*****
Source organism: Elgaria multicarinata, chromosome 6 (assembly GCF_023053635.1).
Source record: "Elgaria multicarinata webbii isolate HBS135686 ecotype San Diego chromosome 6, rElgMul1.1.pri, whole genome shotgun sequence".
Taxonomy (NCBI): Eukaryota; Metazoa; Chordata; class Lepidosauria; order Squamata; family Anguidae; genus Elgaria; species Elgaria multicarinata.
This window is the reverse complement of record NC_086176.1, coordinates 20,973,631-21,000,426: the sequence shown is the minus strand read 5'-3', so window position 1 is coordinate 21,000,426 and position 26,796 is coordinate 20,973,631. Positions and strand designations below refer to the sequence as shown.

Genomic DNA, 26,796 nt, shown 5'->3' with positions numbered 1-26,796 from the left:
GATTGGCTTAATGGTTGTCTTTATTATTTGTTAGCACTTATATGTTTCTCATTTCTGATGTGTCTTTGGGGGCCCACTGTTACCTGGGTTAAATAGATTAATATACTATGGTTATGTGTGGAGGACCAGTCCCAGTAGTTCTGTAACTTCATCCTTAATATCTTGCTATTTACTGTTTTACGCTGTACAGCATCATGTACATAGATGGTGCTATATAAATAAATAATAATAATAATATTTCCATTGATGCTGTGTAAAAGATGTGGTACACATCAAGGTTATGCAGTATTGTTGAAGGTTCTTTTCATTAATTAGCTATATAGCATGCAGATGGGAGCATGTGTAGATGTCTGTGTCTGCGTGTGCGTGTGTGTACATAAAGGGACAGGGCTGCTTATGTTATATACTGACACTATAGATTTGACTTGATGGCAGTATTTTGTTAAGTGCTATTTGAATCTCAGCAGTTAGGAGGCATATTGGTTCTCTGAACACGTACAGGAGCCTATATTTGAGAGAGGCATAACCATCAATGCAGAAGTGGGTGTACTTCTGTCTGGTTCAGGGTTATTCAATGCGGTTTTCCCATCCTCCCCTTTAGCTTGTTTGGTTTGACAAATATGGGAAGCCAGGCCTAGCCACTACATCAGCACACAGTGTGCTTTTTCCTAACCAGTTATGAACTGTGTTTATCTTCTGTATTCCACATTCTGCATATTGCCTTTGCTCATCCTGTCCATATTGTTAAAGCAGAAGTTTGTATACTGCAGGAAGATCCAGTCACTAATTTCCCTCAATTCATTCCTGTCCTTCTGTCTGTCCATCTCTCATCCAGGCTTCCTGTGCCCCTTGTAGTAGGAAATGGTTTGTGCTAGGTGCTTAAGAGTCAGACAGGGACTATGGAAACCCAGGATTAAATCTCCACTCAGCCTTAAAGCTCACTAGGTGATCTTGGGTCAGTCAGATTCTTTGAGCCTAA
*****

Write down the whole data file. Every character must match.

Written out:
Source organism: Elgaria multicarinata, chromosome 6 (assembly GCF_023053635.1).
Source record: "Elgaria multicarinata webbii isolate HBS135686 ecotype San Diego chromosome 6, rElgMul1.1.pri, whole genome shotgun sequence".
Taxonomy (NCBI): Eukaryota; Metazoa; Chordata; class Lepidosauria; order Squamata; family Anguidae; genus Elgaria; species Elgaria multicarinata.
This window is the reverse complement of record NC_086176.1, coordinates 20,973,631-21,000,426: the sequence shown is the minus strand read 5'-3', so window position 1 is coordinate 21,000,426 and position 26,796 is coordinate 20,973,631. Positions and strand designations below refer to the sequence as shown.

Genomic DNA, 26,796 nt, shown 5'->3' with positions numbered 1-26,796 from the left:
GATTGGCTTAATGGTTGTCTTTATTATTTGTTAGCACTTATATGTTTCTCATTTCTGATGTGTCTTTGGGGGCCCACTGTTACCTGGGTTAAATAGATTAATATACTATGGTTATGTGTGGAGGACCAGTCCCAGTAGTTCTGTAACTTCATCCTTAATATCTTGCTATTTACTGTTTTACGCTGTACAGCATCATGTACATAGATGGTGCTATATAAATAAATAATAATAATAATATTTCCATTGATGCTGTGTAAAAGATGTGGTACACATCAAGGTTATGCAGTATTGTTGAAGGTTCTTTTCATTAATTAGCTATATAGCATGCAGATGGGAGCATGTGTAGATGTCTGTGTCTGCGTGTGCGTGTGTGTACATAAAGGGACAGGGCTGCTTATGTTATATACTGACACTATAGATTTGACTTGATGGCAGTATTTTGTTAAGTGCTATTTGAATCTCAGCAGTTAGGAGGCATATTGGTTCTCTGAACACGTACAGGAGCCTATATTTGAGAGAGGCATAACCATCAATGCAGAAGTGGGTGTACTTCTGTCTGGTTCAGGGTTATTCAATGCGGTTTTCCCATCCTCCCCTTTAGCTTGTTTGGTTTGACAAATATGGGAAGCCAGGCCTAGCCACTACATCAGCACACAGTGTGCTTTTTCCTAACCAGTTATGAACTGTGTTTATCTTCTGTATTCCACATTCTGCATATTGCCTTTGCTCATCCTGTCCATATTGTTAAAGCAGAAGTTTGTATACTGCAGGAAGATCCAGTCACTAATTTCCCTCAATTCATTCCTGTCCTTCTGTCTGTCCATCTCTCATCCAGGCTTCCTGTGCCCCTTGTAGTAGGAAATGGTTTGTGCTAGGTGCTTAAGAGTCAGACAGGGACTATGGAAACCCAGGATTAAATCTCCACTCAGCCTTAAAGCTCACTAGGTGATCTTGGGTCAGTCAGATTCTTTGAGCCTAA